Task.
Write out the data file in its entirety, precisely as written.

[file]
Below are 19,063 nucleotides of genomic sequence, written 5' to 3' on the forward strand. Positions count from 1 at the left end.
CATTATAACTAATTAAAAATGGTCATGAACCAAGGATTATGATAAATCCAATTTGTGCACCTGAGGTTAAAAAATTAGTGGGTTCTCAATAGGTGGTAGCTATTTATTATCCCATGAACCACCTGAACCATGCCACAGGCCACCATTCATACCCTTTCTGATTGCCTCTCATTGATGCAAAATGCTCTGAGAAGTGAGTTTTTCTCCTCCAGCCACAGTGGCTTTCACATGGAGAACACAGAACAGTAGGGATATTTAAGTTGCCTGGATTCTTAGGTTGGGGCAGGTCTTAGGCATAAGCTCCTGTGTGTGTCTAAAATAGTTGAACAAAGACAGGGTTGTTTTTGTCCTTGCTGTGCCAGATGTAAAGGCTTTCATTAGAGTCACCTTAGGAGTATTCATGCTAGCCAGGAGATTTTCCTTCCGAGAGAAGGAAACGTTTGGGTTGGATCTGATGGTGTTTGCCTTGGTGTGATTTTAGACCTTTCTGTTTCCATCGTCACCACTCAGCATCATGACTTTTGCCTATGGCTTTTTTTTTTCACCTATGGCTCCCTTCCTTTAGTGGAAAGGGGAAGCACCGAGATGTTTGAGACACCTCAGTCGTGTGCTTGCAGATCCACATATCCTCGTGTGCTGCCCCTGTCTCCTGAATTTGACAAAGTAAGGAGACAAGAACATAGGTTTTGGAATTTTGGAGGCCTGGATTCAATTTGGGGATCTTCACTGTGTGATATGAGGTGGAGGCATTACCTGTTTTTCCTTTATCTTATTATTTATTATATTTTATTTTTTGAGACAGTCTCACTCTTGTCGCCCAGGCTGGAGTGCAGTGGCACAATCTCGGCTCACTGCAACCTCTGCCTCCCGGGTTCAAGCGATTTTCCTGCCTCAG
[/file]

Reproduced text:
Below are 19,063 nucleotides of genomic sequence, written 5' to 3' on the forward strand. Positions count from 1 at the left end.
CATTATAACTAATTAAAAATGGTCATGAACCAAGGATTATGATAAATCCAATTTGTGCACCTGAGGTTAAAAAATTAGTGGGTTCTCAATAGGTGGTAGCTATTTATTATCCCATGAACCACCTGAACCATGCCACAGGCCACCATTCATACCCTTTCTGATTGCCTCTCATTGATGCAAAATGCTCTGAGAAGTGAGTTTTTCTCCTCCAGCCACAGTGGCTTTCACATGGAGAACACAGAACAGTAGGGATATTTAAGTTGCCTGGATTCTTAGGTTGGGGCAGGTCTTAGGCATAAGCTCCTGTGTGTGTCTAAAATAGTTGAACAAAGACAGGGTTGTTTTTGTCCTTGCTGTGCCAGATGTAAAGGCTTTCATTAGAGTCACCTTAGGAGTATTCATGCTAGCCAGGAGATTTTCCTTCCGAGAGAAGGAAACGTTTGGGTTGGATCTGATGGTGTTTGCCTTGGTGTGATTTTAGACCTTTCTGTTTCCATCGTCACCACTCAGCATCATGACTTTTGCCTATGGCTTTTTTTTTTCACCTATGGCTCCCTTCCTTTAGTGGAAAGGGGAAGCACCGAGATGTTTGAGACACCTCAGTCGTGTGCTTGCAGATCCACATATCCTCGTGTGCTGCCCCTGTCTCCTGAATTTGACAAAGTAAGGAGACAAGAACATAGGTTTTGGAATTTTGGAGGCCTGGATTCAATTTGGGGATCTTCACTGTGTGATATGAGGTGGAGGCATTACCTGTTTTTCCTTTATCTTATTATTTATTATATTTTATTTTTTGAGACAGTCTCACTCTTGTCGCCCAGGCTGGAGTGCAGTGGCACAATCTCGGCTCACTGCAACCTCTGCCTCCCGGGTTCAAGCGATTTTCCTGCCTCAG